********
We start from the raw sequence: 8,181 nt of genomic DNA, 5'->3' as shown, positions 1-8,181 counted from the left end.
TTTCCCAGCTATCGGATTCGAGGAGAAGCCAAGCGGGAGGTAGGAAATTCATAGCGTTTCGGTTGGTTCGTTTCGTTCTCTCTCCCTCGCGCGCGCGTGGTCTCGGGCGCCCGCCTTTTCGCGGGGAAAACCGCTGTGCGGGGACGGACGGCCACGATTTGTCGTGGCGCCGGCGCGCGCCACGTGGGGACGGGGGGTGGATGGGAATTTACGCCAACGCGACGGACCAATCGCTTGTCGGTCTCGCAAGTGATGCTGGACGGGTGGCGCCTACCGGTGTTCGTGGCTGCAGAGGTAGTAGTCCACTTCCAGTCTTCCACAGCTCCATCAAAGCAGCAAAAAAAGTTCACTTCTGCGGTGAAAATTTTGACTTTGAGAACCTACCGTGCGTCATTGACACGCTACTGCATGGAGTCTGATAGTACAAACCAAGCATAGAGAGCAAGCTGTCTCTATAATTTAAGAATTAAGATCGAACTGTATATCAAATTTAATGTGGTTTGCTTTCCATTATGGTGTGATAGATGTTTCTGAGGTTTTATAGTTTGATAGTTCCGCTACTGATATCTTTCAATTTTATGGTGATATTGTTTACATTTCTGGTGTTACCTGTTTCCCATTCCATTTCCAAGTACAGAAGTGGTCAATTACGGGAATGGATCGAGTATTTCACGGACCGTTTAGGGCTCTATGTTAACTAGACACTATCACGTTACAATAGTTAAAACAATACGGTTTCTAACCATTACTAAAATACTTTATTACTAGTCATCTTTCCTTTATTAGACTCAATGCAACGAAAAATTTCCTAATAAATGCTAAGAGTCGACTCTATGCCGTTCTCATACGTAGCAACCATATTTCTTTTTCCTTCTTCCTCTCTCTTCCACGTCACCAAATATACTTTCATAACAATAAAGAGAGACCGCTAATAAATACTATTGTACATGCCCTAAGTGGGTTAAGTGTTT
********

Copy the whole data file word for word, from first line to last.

We start from the raw sequence: 8,181 nt of genomic DNA, 5'->3' as shown, positions 1-8,181 counted from the left end.
TTTCCCAGCTATCGGATTCGAGGAGAAGCCAAGCGGGAGGTAGGAAATTCATAGCGTTTCGGTTGGTTCGTTTCGTTCTCTCTCCCTCGCGCGCGCGTGGTCTCGGGCGCCCGCCTTTTCGCGGGGAAAACCGCTGTGCGGGGACGGACGGCCACGATTTGTCGTGGCGCCGGCGCGCGCCACGTGGGGACGGGGGGTGGATGGGAATTTACGCCAACGCGACGGACCAATCGCTTGTCGGTCTCGCAAGTGATGCTGGACGGGTGGCGCCTACCGGTGTTCGTGGCTGCAGAGGTAGTAGTCCACTTCCAGTCTTCCACAGCTCCATCAAAGCAGCAAAAAAAGTTCACTTCTGCGGTGAAAATTTTGACTTTGAGAACCTACCGTGCGTCATTGACACGCTACTGCATGGAGTCTGATAGTACAAACCAAGCATAGAGAGCAAGCTGTCTCTATAATTTAAGAATTAAGATCGAACTGTATATCAAATTTAATGTGGTTTGCTTTCCATTATGGTGTGATAGATGTTTCTGAGGTTTTATAGTTTGATAGTTCCGCTACTGATATCTTTCAATTTTATGGTGATATTGTTTACATTTCTGGTGTTACCTGTTTCCCATTCCATTTCCAAGTACAGAAGTGGTCAATTACGGGAATGGATCGAGTATTTCACGGACCGTTTAGGGCTCTATGTTAACTAGACACTATCACGTTACAATAGTTAAAACAATACGGTTTCTAACCATTACTAAAATACTTTATTACTAGTCATCTTTCCTTTATTAGACTCAATGCAACGAAAAATTTCCTAATAAATGCTAAGAGTCGACTCTATGCCGTTCTCATACGTAGCAACCATATTTCTTTTTCCTTCTTCCTCTCTCTTCCACGTCACCAAATATACTTTCATAACAATAAAGAGAGACCGCTAATAAATACTATTGTACATGCCCTAAGTGGGTTAAGTGTTT